(Phoenicurus phoenicurus)

Alert Status: Amber – 12% decline
Identifying Features: Easily identifiable by their bright orange-red tails, which they often quiver. Breeding males have slate grey upper parts, black faces and wings and an orange rump and chest. Females and young are duller.
Average Length: 13-14.5 cm
Average Lifespan: 2 years
Average Wingspan: 21-24 cm
Beak type: Insects

Natural: Insects and their larvae, berries in autumn
Nesting: The Redstart will breed almost anywhere: woodland, parks, orchards, heath, gardens, stone walls and quarries.  The nest is usually in a hole, either in a tree, wall or rocks, and is cup-shaped and made from dead grass, moss, wool, hair and feathers. The female builds the nest. Redstarts will nest in open-fronted nest boxes.


Where to See: Woodland areas

Common Redstart song by Fraser Simpson,
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Fascinating facts

The redstart is a colourful and handsome summer visitor that enjoys the mild and wet conditions of the UK’s west coast woodlands. This petite bird is around the same size as a robin and is immediately identifiable by its bright orange-red tail, which often quivers.iver. Redstarts have bright red underparts, black facial features and a smooth grey colouring that starts at the crown and ends at the tip of the tail.

The male redstart, with it’s rich red-orange rump and chest is a truly wonderful sight. The small songbird has grey upperparts and it’s black face and throat are contrasted by a silvery-white forehead. Females are much duller than the males, the colour of her breast is much less intense and this can vary quite a lot between birds. On some it is faint and on others, it may not be visible at all. The only distinct splash of colour on the female redstart is the bright, rusty-red underside of its tail, although this can be hard to spot. The juvenile Redstarts are mottled brown.

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Arriving in the UK in April from western Asia and northwest Africa, and staying until September, the redstart can be observed in the north and west of the UK, with higher concentrations in Wales; it is possible to view them as far north as the extreme of Scotland and they can turn up anywhere during migration. The males arrive in the UK a little earlier than the females so that they can establish their territories so that they have something to offer the females when they arrive!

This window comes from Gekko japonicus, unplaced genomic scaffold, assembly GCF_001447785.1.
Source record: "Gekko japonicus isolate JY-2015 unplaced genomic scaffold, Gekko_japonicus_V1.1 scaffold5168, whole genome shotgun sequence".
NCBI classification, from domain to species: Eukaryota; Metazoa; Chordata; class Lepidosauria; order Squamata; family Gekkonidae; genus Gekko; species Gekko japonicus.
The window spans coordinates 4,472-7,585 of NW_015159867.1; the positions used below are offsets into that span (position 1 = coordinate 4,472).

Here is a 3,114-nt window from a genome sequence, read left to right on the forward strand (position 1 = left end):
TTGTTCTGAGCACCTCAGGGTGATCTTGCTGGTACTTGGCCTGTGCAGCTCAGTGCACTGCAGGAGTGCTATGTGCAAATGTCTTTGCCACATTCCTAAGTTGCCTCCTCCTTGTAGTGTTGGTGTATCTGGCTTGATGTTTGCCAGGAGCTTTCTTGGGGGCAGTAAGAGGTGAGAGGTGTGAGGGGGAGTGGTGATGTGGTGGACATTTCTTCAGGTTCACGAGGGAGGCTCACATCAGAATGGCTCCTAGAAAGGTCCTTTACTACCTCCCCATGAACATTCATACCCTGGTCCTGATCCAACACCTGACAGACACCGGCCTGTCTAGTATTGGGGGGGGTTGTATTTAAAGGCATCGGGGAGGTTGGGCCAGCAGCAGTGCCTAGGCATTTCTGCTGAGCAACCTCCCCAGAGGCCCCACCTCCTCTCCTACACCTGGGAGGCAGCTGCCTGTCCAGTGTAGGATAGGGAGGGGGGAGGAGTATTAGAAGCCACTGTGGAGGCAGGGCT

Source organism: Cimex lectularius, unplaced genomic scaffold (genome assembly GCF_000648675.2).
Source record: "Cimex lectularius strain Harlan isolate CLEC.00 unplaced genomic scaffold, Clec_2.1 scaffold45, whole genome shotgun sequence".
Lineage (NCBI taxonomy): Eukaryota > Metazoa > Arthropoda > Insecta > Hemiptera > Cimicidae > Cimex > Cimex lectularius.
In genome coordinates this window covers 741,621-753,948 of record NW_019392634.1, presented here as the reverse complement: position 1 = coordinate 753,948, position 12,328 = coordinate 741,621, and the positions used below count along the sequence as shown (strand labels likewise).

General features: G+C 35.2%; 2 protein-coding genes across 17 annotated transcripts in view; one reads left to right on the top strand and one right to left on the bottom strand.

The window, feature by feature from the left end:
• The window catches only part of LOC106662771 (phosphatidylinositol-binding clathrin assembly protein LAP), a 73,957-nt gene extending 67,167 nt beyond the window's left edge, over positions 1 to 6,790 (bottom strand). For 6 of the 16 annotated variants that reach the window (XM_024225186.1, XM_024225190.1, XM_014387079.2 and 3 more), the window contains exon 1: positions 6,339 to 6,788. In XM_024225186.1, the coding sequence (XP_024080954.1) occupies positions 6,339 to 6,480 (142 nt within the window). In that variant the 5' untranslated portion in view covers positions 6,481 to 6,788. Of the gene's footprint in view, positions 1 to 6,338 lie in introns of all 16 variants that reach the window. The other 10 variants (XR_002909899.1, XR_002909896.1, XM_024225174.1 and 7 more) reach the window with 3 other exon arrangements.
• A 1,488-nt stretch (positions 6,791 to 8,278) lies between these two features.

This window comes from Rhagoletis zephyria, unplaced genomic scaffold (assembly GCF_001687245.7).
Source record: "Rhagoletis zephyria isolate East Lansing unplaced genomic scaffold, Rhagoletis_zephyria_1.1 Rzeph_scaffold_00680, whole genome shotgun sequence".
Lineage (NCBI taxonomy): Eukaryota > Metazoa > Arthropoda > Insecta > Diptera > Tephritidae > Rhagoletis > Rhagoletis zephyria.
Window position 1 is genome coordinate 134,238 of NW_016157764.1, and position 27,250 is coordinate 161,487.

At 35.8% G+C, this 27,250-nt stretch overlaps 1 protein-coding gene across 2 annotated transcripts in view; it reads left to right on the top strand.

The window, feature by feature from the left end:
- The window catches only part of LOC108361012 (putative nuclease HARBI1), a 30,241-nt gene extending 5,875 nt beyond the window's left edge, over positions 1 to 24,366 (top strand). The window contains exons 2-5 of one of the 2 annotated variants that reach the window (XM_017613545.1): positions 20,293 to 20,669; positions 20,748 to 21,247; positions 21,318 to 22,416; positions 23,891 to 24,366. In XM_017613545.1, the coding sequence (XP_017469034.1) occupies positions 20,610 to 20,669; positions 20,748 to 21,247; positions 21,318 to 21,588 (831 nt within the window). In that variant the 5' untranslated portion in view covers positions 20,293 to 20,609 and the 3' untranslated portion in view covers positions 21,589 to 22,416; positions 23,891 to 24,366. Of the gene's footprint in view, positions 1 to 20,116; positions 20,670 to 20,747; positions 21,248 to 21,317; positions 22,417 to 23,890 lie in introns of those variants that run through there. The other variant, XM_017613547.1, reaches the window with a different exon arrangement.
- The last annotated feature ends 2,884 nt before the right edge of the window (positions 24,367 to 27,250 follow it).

Redstarts are tree dwellers, nesting and feeding in mature oak woodlands, and sometimes hedgerows. This little bird thrives in wet and mild conditions. Look out for them among the branches as they rarely descend to ground level. Redstarts feed on insects, such as spiders. They especially like butterfly and beetle larvae.


Redstarts are cavity-nesting birds and use the hollows of mature trees, however they will use buildings and nest boxes. Breeding takes place between May and July. The female fills the cavity with nesting material in the form of stalks, leaves, sticks, moss or lichen. The nest is padded with plenty of soft material such as hair and feathers. Once the light blue-green eggs, usually 5 or 6 are laid, they are incubated for about two weeks. After that, the parents feed their young for around two weeks before the chicks are large enough to explore their surroundings. By the end of August, at the latest, the young fly the nest, ready for their first big journey.


The song of the redstart sounds somewhat melancholic and consists of a sequence of clear whistling notes. Although the exact structure varies, the song usually begins with a single high note, then moves into a descending series of whistling notes, and ends with variously shaped final notes: “Sii-tü-tü-tü-tü-jik-jik”.